If you want to gauge the success of Thursday night's unveiling of the comprehensive plan for the city of Youngstown's future, think December 2002 and chocolate.
In December 2002, about 1,000 people showed up at Stambaugh Auditorium and heard the architects of "Youngstown 2010 -- Sharing a better vision for tomorrow" acknowledge a stark reality: The city's population has declined to 80,000 which necessitates a new approach to such things as the revitalization of the central business district and neighborhoods, land use, and the development of quality of life assets. From Mayor George M. Mc-Kelvey to Youngstown State President David Sweet to the consultants, the message was the same: You, the people, will determine the vision for the city.
The participants left the auditorium that night with a renewed sense of community. But the question that was on the lips of many city officials had to do with commitment. Would residents stay focused and participate in the neighborhood forums? And would they be willing to brave another cold winter's night to attend the public unveiling of the plan in January 2005?
The 800 or so residents who participated in the 11 neighborhood sessions last year, and the 1,300 who were on hand Thursday night to see and hear what Youngstown can become put to rest doubts about the public's involvement.
And that brings us to second gauge of success. On any given day, faced with having to choose between hearing government types drone on about things esoteric and eating great chocolate, most people would go with their taste buds. But not those who gathered in Stambaugh Auditorium. They gave up the "For the Love of Chocolate Festival" held Thursday evening at the Holiday Inn Metroplex in Liberty Township to demonstrate their faith in the city.
It is this faith that the mayor, members of city council and the "Youngstown 2010" team have a responsibility to preserve. If the promises made are broken, if politics becomes the driving force, if special interest groups succeed in derailing the plan, residents who now care will walk away in anger and frustration. And Youngstown will suffer.
There was a symbolic signing of the plan by elected officials and others, but the true test of their commitment to deliver what city residents have said they want will come when it's time to act.
As Jay Williams, the city's Community Development Agency director, put it, "You spoke and we listened."
Here's what they heard: The people want a cleaner, greener and better planned and organized Youngstown.
Of those three demands, the first is the easiest to accomplish -- and the most important.
We are reminded of the 2002 governor's race in which Democrat Tim Hagan, a Cuyahoga County commissioner and Youngstown native, was challenging Republican Gov. Bob Taft.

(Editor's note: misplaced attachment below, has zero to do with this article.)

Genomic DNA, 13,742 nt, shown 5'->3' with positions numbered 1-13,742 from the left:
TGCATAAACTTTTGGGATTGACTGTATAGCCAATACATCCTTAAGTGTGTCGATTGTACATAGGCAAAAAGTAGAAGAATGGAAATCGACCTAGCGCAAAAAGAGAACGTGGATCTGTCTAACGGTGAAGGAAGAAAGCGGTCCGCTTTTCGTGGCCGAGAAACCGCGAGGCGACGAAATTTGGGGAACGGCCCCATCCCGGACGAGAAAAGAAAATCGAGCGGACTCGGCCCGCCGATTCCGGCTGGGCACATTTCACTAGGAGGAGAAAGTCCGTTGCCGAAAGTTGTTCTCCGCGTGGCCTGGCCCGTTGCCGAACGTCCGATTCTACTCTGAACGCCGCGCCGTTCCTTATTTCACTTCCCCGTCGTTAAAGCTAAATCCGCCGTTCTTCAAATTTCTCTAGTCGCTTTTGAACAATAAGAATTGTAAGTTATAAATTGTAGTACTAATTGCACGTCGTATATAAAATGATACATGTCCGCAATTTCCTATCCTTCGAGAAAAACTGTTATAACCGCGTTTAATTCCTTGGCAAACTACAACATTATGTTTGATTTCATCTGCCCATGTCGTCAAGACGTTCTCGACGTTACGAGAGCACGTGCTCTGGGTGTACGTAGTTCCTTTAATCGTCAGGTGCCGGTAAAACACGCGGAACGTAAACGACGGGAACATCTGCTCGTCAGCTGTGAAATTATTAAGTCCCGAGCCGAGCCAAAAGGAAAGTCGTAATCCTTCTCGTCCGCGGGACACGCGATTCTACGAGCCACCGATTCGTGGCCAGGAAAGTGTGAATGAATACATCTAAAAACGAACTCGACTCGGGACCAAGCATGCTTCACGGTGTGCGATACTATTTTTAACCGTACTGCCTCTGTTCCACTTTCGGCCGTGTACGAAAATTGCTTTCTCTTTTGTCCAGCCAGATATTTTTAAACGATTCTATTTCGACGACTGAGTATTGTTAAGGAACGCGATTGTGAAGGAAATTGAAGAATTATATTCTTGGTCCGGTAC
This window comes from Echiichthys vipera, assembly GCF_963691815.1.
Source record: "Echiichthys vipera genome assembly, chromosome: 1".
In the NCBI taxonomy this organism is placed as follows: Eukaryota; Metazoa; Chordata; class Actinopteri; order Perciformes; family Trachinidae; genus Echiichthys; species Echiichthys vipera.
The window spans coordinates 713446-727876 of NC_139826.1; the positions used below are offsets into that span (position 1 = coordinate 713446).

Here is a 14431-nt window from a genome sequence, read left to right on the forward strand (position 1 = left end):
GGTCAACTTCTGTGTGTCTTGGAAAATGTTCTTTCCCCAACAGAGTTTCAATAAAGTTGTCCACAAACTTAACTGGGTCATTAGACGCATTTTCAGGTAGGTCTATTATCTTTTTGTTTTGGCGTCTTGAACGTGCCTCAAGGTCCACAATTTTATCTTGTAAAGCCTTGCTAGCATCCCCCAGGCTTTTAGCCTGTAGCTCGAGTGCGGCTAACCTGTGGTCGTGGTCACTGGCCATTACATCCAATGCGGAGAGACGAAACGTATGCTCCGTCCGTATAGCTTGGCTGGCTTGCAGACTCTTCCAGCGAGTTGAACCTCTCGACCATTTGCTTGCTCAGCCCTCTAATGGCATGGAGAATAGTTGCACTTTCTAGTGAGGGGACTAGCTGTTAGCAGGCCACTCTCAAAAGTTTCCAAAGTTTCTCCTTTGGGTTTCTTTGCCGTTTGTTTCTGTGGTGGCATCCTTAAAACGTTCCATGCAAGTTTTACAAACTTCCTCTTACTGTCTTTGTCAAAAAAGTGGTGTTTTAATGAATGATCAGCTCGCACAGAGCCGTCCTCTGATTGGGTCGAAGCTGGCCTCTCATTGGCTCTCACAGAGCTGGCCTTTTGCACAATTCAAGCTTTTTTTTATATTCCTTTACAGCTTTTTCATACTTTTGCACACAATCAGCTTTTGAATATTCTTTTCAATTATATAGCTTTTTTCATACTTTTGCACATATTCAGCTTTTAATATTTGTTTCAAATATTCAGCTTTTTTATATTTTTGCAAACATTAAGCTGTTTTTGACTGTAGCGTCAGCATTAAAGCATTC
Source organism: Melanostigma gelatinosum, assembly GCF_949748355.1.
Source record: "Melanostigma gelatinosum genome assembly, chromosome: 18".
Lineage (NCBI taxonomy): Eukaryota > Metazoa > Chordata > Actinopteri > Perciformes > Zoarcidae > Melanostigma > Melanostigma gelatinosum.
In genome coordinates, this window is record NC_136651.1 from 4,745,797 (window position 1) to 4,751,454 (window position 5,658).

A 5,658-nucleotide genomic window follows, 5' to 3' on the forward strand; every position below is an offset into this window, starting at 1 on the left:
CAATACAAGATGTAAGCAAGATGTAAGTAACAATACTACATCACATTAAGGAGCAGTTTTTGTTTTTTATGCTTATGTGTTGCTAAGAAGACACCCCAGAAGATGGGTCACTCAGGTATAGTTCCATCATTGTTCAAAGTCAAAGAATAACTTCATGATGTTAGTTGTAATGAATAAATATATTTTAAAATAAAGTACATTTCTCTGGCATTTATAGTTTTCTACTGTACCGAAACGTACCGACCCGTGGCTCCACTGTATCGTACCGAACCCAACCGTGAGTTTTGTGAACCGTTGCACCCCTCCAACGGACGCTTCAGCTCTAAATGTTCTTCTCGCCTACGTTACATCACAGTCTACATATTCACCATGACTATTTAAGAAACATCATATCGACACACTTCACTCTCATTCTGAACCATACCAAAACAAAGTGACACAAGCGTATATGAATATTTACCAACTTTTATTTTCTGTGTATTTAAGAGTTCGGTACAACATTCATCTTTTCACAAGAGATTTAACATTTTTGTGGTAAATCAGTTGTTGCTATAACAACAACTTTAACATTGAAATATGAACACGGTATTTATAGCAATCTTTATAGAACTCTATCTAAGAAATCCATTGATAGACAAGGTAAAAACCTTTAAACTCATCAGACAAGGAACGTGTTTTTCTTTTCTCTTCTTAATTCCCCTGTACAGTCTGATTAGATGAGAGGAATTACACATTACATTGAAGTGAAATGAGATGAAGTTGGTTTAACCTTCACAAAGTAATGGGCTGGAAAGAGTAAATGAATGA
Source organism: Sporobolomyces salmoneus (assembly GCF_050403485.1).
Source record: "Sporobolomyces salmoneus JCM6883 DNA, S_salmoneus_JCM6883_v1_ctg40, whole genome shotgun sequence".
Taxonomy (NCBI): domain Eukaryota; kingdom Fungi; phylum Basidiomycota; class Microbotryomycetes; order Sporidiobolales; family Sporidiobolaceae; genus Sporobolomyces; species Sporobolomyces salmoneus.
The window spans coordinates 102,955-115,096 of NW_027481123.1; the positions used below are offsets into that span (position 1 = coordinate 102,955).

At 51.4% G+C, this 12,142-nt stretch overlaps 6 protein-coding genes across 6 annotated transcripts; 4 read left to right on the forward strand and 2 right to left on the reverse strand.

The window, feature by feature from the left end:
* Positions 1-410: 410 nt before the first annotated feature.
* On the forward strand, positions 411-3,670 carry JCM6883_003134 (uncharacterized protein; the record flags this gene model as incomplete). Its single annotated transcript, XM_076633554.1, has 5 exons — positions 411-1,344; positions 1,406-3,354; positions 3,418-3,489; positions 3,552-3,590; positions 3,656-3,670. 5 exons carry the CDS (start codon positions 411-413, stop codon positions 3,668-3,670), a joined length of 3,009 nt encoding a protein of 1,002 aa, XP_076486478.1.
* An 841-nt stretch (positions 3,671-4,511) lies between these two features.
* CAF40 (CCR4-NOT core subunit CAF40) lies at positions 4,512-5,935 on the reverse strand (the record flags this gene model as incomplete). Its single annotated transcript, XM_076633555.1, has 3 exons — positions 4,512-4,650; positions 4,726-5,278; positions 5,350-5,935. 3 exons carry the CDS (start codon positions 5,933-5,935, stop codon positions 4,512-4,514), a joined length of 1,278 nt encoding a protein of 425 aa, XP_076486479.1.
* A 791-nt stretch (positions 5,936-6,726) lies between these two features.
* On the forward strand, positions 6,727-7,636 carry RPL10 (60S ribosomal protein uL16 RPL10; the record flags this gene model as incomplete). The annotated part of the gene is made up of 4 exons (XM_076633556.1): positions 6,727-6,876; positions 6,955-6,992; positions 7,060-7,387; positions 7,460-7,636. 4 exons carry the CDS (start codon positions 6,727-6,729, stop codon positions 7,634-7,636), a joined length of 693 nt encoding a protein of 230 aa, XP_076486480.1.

In a meeting with The Vindicator editorial board, Hagan, whose brother, Robert, is a state senator, was in the midst of outlining his economic development proposal and the impact it would have on cities in decline when he made this compelling point: While there are things state government can and must do to help Youngstown, the appearance of the city is the responsibility of the city.
Hagan pointed to the shabby entry ways, the debris strewn thoroughfares and the griminess of some parts of the city as contributing to the negative impression visitors have of Youngstown.
We are also reminded of a letter that Tom Humphries, chief executive officer of the Youngstown/Warren Regional Chamber, wrote to Mayor McKelvey in which he urged government to do something about the entrances to the city. Humphries noted that first impressions do count, especially with individuals looking for investment opportunities.
And, we recall a letter that Michael Rowan wrote when he was chief executive officer of St. Elizabeth Medical Center.
Rowan, who had launched a multi-million-dollar neighborhood improvement project around the inner city hospital, argued that all the grandiose plans for the city would be for naught if the streets were dirty, vacant lots were garbage dumps and dilapidated buildings littered neighborhoods.
Youngstown residents obviously share the opinions expressed by Tim Hagan, Humphries and Rowan, because the "Youngstown 2010" plan talks about cleaning major thoroughfares and gateways, beautifying Madison Avenue Expressway in cooperation with the Ohio Department of Transportation, and removing blight, such as tearing down residential and commercial structures.
Indeed, the city is seeking a waiver from the U.S. Environmental Protection Agency that would facilitate the accelerated citywide demolition program.
The presence of congressmen Tim Ryan of Niles, D-17th, and Ted Strickland of Lisbon, D-6th, at Thursday's unveiling, and a letter of support from U.S. Sen. George V. Voinovich, R-Ohio, who as mayor of Cleveland was the driving force of that city's rebirth, are important because they give local officials a link with the federal government.
We would urge the mayor and council to meet with Ryan, Strickland, Voinovich and Sen. Mike DeWine, R-Ohio, and identify projects that would require federal government participation.
From now on, the architects of "Youngstown 2010 -- Sharing a better vision for tomorrow" will be available to discuss the details of the plan with community organizations and citizens groups, and to elicit reaction.
We believe all segments of the city and adjoining suburban communities should take advantage of this opportunity.